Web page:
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Volume 42, Number 6, December 2009

Clonal spread of Klebsiella pneumoniae producing CMY-2 AmpC-type β-lactamase in surgical intensive care units


Nan-Yao Lee, Po-Ling Chen, Ching-Chi Lee, Wen-Chien Ko


Received: July 11, 2008    Revised: October 27, 2008    Accepted: November 26, 2008   

 

Corresponding author:

Dr. Wen-Chien Ko, Division of Infectious Diseases, Department of Internal Medicine, National Cheng Kung University Hospital, No. 138 Shen-Li Rd, Tainan 704, Taiwan. E-mail: winston3415@gmail.com



 

Background and purpose: 

CMY-2, an AmpC-type β-lactamase, has become more prevalent in Klebsiella pneumoniae isolates at the National Cheng Kung University Hospital, Tainan, Taiwan. This retrospective study investigated the epidemiological characteristics of CMY-2–producing strains of K. pneumoniae.



 

Methods:
Molecular experiments were performed to describe the blaCMY-2 gene carriage rate and the trend of 
K. pneumoniae isolates with resistance to cefoxitin between January 2001 and June 2003. The epidemiological correlation between patients with blaCMY-2–positive K. pneumoniae was further analyzed and compared by chart review and pulsed-field gel electrophoresis (PFGE).


 

Results:

Of 285 cefoxitin-resistant K. pneumoniae isolates, 69 (24.2%) carried a blaCMY-2 sequence. The first blaCMY-2–positive isolate of each patient was genotyped by PFGE; 49 (89.1%) of 55 were genetically related. Forty five isolates (91.8%) were noted between January and September 2002. Eighteen isolates were from patients in 2 surgical intensive care units (SICUs), and 23 were from patients with prior SICU stays. Compared with patients with non-epidemic CMY-2–producing isolates, patients with the epidemic clone had a shorter duration of hospital stay (p = 0.007) and SICU stay (p = 0.01) before isolation. Recent surgery was independently associated with acquisition of epidemic CMY-2–producing K. pneumoniae.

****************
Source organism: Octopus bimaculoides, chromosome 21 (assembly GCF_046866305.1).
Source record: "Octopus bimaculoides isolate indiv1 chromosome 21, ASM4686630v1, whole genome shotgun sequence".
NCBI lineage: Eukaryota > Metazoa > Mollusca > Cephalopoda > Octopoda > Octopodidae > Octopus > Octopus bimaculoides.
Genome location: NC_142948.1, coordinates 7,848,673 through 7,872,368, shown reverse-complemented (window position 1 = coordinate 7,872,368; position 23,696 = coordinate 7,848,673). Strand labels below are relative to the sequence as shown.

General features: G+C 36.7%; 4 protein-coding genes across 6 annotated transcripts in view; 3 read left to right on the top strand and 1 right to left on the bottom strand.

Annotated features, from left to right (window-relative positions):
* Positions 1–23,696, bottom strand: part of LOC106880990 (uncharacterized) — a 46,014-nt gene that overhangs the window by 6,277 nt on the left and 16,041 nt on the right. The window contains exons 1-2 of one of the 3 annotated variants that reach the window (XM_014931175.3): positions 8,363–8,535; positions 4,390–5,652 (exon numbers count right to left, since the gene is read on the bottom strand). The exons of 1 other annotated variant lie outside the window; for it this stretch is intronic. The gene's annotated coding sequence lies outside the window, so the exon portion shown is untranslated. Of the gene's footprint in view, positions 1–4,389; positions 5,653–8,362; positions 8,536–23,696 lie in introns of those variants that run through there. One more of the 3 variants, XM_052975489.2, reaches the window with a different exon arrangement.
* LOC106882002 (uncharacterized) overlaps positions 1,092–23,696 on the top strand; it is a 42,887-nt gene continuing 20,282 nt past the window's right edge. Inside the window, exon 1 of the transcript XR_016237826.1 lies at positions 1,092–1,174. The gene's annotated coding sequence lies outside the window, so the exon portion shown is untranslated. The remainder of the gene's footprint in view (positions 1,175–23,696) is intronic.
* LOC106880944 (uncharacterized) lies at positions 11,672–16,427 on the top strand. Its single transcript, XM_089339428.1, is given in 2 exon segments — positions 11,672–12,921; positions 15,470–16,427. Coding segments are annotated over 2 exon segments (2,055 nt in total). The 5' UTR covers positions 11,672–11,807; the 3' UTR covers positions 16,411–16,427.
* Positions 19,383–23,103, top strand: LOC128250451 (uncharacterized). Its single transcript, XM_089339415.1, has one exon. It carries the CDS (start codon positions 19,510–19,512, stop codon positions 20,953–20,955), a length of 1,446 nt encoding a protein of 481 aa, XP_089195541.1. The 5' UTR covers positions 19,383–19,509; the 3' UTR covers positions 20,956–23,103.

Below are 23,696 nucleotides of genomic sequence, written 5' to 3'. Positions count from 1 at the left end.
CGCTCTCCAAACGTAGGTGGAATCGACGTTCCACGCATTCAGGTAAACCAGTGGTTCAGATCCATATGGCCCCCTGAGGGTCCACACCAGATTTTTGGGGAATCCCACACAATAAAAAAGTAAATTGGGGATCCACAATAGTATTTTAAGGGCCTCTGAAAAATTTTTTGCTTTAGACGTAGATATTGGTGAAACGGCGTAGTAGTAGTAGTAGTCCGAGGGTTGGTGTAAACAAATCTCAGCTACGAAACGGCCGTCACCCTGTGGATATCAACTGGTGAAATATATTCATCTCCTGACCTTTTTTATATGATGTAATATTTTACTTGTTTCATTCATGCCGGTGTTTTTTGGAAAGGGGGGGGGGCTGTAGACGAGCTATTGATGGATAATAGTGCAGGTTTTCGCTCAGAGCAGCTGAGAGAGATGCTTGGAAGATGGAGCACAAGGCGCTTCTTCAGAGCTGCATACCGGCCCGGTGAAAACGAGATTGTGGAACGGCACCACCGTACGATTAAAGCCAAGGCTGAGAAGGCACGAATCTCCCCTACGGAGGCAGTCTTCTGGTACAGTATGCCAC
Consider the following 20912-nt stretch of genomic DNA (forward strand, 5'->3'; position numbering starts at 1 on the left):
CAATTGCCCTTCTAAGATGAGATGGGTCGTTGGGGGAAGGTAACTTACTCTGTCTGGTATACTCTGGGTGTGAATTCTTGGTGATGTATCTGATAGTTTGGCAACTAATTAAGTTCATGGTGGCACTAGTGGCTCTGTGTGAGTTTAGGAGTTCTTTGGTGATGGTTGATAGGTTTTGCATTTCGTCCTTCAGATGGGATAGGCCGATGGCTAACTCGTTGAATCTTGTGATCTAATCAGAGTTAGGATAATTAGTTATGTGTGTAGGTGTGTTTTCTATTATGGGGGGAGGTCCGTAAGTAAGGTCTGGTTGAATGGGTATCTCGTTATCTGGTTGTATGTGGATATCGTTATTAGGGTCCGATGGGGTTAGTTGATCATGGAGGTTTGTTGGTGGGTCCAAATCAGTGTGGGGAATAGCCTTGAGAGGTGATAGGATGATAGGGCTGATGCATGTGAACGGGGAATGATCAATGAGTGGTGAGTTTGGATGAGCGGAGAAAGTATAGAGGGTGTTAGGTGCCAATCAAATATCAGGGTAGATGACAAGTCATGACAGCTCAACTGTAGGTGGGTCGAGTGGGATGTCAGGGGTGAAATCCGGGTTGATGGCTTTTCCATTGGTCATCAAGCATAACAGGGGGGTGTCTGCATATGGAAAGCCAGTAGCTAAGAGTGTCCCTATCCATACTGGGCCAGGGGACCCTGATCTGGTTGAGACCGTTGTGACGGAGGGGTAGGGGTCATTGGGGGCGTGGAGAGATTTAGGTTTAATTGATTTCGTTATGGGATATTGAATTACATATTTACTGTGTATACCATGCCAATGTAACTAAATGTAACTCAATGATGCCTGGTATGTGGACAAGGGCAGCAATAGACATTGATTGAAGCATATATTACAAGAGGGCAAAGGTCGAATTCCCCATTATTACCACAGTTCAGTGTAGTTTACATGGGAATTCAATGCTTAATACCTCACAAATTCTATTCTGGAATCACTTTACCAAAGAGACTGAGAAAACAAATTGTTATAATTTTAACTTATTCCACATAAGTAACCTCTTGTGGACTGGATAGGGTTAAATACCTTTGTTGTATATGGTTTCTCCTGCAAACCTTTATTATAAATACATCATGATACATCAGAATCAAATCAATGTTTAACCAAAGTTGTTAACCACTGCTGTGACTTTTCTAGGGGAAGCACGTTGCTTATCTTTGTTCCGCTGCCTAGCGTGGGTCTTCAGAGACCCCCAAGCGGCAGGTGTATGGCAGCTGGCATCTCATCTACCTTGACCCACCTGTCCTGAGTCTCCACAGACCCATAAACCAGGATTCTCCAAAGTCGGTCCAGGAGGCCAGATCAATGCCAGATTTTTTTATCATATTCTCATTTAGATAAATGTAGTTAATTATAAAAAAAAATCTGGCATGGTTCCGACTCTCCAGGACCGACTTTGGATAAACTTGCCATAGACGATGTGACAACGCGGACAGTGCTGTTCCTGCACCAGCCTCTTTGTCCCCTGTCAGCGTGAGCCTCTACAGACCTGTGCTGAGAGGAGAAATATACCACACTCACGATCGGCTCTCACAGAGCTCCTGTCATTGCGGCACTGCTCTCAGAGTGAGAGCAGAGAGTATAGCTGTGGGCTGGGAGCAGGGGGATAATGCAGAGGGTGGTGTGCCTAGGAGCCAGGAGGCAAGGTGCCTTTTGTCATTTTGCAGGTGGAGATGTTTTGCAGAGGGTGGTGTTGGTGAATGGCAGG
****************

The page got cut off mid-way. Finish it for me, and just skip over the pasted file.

Conclusion:

An unrecognized clonal spread of K. pneumoniae producing CMY-2 AmpC-type β-lactamase in SICUs was found. Cross-transmission of the epidemic clone, suggested by a shorter hospital stay before isolation of the bacterium and the association with recent surgery, highlights the importance of surveillance to recognize an epidemic and initiate control measures.



 

Key words:

AmpC beta-lactamases; Cross infection; Disease outbreaks; Intensive care units; Klebsiella pneumoniae